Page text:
Local shares sank further into negative territory yesterday after the International Monetary Fund said Singapore's central bank should adjust its monetary policy further if deflation takes root.
Remisier Alvin Yong noted: "That added to the dour mood for the stock market yesterday afternoon."
The Straits Times Index slipped 0.9 per cent or 24.91 points to 2,741.15 points, weighed down by Singtel and the three banks.
The telco fell 1.5 per cent, or six cents, to $3.83, while DBS Group dipped 0.7 per cent, or 11 cents, to $14.80. OCBC lost 1.5 per cent, or 13 cents, to $8.30 and UOB dropped 0.8 per cent, or 15 cents, to $17.73.
Meanwhile, traditional Chinese medicine firm Eu Yan Sang called for a trading halt yesterday after it got hit with a trading query by the Singapore Exchange on unusual price movements in its stock.
Eu Yan Sang shares have gained nearly 22 per cent since last Thursday, and were up more than 10 per cent, or six cents, to 64.5 cents yesterday before it halted trading.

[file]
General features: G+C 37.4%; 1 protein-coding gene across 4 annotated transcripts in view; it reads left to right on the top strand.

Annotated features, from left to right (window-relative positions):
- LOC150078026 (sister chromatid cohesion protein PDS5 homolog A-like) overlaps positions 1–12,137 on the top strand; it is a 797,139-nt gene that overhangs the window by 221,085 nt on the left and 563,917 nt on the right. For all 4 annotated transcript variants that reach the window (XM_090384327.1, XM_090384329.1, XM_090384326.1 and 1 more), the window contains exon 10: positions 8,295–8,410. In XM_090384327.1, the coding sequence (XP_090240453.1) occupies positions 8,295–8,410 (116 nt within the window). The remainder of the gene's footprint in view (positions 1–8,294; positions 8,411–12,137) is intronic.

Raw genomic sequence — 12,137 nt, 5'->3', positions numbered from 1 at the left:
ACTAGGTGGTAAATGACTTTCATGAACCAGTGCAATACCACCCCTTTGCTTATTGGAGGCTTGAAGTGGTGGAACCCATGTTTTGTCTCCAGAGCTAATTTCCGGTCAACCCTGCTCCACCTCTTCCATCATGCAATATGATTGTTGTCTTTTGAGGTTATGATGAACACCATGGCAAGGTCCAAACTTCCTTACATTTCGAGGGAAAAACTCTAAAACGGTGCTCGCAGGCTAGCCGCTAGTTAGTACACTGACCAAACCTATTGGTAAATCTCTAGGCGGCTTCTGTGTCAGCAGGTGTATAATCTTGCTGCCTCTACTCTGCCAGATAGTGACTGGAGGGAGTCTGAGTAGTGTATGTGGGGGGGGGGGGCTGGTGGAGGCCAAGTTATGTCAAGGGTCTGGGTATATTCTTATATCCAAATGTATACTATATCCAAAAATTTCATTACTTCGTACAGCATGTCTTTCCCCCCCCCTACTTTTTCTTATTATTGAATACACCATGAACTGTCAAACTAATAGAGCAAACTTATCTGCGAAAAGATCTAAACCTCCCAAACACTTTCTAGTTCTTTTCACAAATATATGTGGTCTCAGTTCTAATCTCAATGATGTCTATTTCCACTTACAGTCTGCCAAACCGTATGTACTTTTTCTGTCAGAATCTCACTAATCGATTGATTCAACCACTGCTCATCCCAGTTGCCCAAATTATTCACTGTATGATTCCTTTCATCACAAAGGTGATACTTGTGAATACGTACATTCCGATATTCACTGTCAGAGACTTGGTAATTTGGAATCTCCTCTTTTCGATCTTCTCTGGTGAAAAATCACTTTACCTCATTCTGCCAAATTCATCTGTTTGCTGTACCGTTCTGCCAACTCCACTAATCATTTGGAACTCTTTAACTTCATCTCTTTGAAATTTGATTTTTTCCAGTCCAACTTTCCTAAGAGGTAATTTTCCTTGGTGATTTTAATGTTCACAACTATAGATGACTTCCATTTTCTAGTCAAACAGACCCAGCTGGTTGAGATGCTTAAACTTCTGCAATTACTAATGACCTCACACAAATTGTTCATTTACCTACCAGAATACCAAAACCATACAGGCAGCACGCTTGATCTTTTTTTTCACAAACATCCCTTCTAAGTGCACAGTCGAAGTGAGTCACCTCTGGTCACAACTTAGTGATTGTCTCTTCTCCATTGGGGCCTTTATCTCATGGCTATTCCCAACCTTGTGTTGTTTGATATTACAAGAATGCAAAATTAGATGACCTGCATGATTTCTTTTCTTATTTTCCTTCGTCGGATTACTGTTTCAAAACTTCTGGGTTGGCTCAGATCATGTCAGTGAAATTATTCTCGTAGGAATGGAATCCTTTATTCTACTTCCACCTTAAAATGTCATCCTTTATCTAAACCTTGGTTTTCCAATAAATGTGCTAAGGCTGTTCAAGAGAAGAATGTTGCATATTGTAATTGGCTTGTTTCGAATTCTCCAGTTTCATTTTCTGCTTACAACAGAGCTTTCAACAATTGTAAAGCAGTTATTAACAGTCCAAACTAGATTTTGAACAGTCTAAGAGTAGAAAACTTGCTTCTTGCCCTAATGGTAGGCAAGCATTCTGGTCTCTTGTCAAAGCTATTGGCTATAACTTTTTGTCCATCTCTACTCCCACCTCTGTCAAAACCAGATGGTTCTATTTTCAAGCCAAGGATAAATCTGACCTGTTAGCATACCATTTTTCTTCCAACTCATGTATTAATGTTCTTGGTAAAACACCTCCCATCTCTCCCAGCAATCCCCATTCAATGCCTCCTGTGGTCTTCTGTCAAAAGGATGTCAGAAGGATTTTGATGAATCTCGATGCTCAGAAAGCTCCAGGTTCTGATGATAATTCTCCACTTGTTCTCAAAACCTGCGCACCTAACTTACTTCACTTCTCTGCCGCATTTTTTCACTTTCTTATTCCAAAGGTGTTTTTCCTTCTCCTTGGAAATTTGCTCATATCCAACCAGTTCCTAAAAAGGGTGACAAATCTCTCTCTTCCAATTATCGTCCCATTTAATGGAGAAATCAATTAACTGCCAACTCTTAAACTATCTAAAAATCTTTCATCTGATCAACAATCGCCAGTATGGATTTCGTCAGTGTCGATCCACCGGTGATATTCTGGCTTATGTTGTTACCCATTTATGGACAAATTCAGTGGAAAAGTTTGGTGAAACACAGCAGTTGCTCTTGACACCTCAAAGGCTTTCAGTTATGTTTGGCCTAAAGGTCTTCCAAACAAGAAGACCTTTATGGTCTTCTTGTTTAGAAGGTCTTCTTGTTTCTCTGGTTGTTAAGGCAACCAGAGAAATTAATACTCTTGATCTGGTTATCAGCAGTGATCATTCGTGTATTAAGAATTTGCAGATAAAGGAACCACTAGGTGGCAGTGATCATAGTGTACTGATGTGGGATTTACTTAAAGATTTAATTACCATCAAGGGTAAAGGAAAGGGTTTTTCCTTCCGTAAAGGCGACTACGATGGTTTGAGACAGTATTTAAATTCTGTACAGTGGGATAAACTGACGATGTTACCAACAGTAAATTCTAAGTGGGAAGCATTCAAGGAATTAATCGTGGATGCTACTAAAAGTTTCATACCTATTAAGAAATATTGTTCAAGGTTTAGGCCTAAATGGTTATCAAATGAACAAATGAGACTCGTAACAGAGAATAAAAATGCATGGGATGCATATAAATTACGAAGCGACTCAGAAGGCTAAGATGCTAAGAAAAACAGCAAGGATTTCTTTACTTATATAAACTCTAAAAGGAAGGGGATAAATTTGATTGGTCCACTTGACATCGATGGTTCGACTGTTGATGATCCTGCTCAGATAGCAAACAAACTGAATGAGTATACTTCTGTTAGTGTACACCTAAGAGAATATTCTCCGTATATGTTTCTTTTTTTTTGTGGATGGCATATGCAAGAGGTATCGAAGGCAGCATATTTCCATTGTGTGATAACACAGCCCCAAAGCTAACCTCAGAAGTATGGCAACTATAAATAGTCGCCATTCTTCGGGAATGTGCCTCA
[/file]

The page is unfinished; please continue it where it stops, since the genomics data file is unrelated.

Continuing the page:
Traders cite rumours that the TCM specialist may be delisted and taken private.
Toll road operator China Merchants Holdings (Pacific) is moving to delist from SGX. Its shares jumped 18.2 per cent, or 15.5 cents, to $1.005 following its announcement of a privatisation bid at $1.02 per share.
Sino Grandness Food Industry Group jumped 5.9 per cent, or 3.5 cents, to 62.5 cents on rumours that Swiss food giant Nestle may take a stake in the proposed Hong Kong initial public offering of its fruit and vegetable juice producing unit, Garden Fresh Holding, according to NetResearch Asia.
Last month, Sino Grandness submitted an application for Garden Fresh to be listed in Hong Kong.
Best World shares gained 8.4 per cent, or seven cents, to 90 cents after it said it is in talks over a potential property acquisition.
The most actively traded counters included Noble Group, which gained 2.9 per cent, or one cent, to 36 cents, with 80.1 million shares traded.
Ezra Holdings dipped 1.2 per cent, or 0.1 cent, to 8.4 cents, with 30.7 million shares traded, while Golden Agri-Resources fell 3.9 per cent, or 1.5 cents, to 36.5 cents, with 30.6 million shares changing hands.
Neptune Orient Lines was flat at $1.29 after reporting a wider net loss for the first quarter from a year ago.
French shipping company CMA CGM's proposed cash acquisition of NOL received approval late last month from the European Commission, and the remaining pre-conditions related to antitrust regulatory clearances should be satisfied by mid-2016, NOL said.
"In view of weak freight rates outlook on overcapacity reasons, we continue to keep our forecast for a loss-making full-year 2016 unchanged. Therefore... we maintain our recommendation to accept the offer when pre-conditions are met," OCBC Investment Research said.